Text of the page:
By Colin Daly
The acronym T.A.G. stands for the Transgender Advocacy, which helped present Transgender 101, during the lunch hours on Monday, Oct. 27. The hour long meeting was located in the Pride Center, RCC 109.
Transgender 101 went exactly as they had planned; a short seminar about individuals who identify themselves as either Gay, Lesbian, Bisexual, Transgender, or as an Ally to the community, followed by an open question and response session.
It is a fact that the GLBTQ subject comes with a lot of intensity and personal connection. Similar to talking about race, talking to someone with weight problems or speaking to individuals that struggle with addiction, there are correct ways to have the conversation, and there are incorrect ways.
The seminar included an interview, and it was apparent from the start how a conversation between a heterosexuals and transgender individuals can quietly be offensive to the latter person, hidden with connotations and slip ups that heterosexuals may not understand.
An Ally is an individual who understands the situation of gays, lebians, bisexuals, and transgenders, and is proactive in promoting GLBTA equality.
To become an Ally, students can go to the Pride Center and sign up for a class. Once students have taken the class, they can receive a certificate stating that they are an Ally.
Many students have the misconception that the Pride Center is a student association, which funds itself, recruits and hosts its own student-run events. This is not the case.
The Pride Center is actually its own department, which is funded by the University. It serves as an educational apparatus willing to serve those who would like to learn more. The University is actually one of the leaders at providing substantial funding and support unmatched by most other colleges in the Northeast.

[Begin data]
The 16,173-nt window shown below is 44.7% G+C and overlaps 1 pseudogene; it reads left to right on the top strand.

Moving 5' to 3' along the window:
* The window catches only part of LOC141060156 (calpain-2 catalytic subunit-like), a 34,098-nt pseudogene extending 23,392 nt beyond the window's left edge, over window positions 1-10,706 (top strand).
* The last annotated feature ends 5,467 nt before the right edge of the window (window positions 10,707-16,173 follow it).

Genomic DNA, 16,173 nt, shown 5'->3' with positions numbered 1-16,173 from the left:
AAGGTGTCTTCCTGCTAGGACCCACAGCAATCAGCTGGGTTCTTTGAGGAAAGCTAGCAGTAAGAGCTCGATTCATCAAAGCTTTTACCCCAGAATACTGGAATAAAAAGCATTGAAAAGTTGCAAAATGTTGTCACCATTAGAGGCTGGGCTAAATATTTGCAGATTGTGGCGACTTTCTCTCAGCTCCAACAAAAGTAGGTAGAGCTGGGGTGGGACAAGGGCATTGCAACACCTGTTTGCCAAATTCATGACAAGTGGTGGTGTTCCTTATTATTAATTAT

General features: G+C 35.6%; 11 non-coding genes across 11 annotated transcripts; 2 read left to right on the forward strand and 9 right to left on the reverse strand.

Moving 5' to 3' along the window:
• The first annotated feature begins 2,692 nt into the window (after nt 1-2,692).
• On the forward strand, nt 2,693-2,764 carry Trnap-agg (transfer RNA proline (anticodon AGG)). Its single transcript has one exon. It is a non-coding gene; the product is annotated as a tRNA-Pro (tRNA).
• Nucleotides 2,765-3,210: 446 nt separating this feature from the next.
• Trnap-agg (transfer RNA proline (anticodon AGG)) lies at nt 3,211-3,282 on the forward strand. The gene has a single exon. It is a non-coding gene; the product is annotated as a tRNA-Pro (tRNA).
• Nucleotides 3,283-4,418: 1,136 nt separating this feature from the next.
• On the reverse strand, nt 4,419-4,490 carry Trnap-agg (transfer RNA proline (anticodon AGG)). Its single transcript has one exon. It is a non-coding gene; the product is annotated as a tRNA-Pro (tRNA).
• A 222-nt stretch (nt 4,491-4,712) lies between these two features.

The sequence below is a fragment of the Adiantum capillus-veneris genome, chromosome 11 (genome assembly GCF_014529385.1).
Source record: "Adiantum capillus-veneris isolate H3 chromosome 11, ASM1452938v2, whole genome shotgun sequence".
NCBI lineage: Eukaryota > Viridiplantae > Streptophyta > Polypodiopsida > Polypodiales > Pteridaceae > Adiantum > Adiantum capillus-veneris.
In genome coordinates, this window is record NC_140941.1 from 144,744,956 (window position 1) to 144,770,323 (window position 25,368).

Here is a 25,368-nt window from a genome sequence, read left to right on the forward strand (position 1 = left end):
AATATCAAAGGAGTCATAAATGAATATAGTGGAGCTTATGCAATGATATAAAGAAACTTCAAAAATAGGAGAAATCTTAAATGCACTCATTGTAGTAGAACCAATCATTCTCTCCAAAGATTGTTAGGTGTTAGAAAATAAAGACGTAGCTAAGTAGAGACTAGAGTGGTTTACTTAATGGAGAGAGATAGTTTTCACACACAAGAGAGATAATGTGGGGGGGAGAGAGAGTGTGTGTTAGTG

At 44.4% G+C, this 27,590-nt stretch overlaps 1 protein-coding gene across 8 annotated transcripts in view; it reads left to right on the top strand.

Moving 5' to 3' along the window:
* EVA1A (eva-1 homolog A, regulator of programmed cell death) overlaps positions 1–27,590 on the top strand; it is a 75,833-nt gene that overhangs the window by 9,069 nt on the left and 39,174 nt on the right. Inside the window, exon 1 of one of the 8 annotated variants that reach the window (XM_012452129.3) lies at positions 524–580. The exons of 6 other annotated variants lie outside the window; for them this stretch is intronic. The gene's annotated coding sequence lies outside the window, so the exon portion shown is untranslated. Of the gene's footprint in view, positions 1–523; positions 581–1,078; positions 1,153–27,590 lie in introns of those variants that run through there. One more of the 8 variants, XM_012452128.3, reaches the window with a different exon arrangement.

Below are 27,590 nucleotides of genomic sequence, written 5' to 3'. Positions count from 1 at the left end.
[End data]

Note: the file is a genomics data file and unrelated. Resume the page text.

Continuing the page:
To paraphrase junior Jen Christensen, who works at the Pride Center, “The room is considered a Safe Haven to many students, which is regularly used as an all-purpose hangout spot. Many of the same faces come by, but we often see new people come by as well.”
Those who chill there often do homework, play board games, chat, or watch movies.
The feeling in the room during Transgender 101 had become very comfortable and welcoming. A free lunch was served at the event, and it also served up some information about the Pride Center and Transgender rights and advocacy.
GLBTA rights is a subject that is still misunderstood by many. Take the time to know each person you meet, because they could be a new friend. They are probably more similar to you than they are different.
Colin Daly is a Comment Contributor. You can follow him on Twitter at @ColinDaly7793.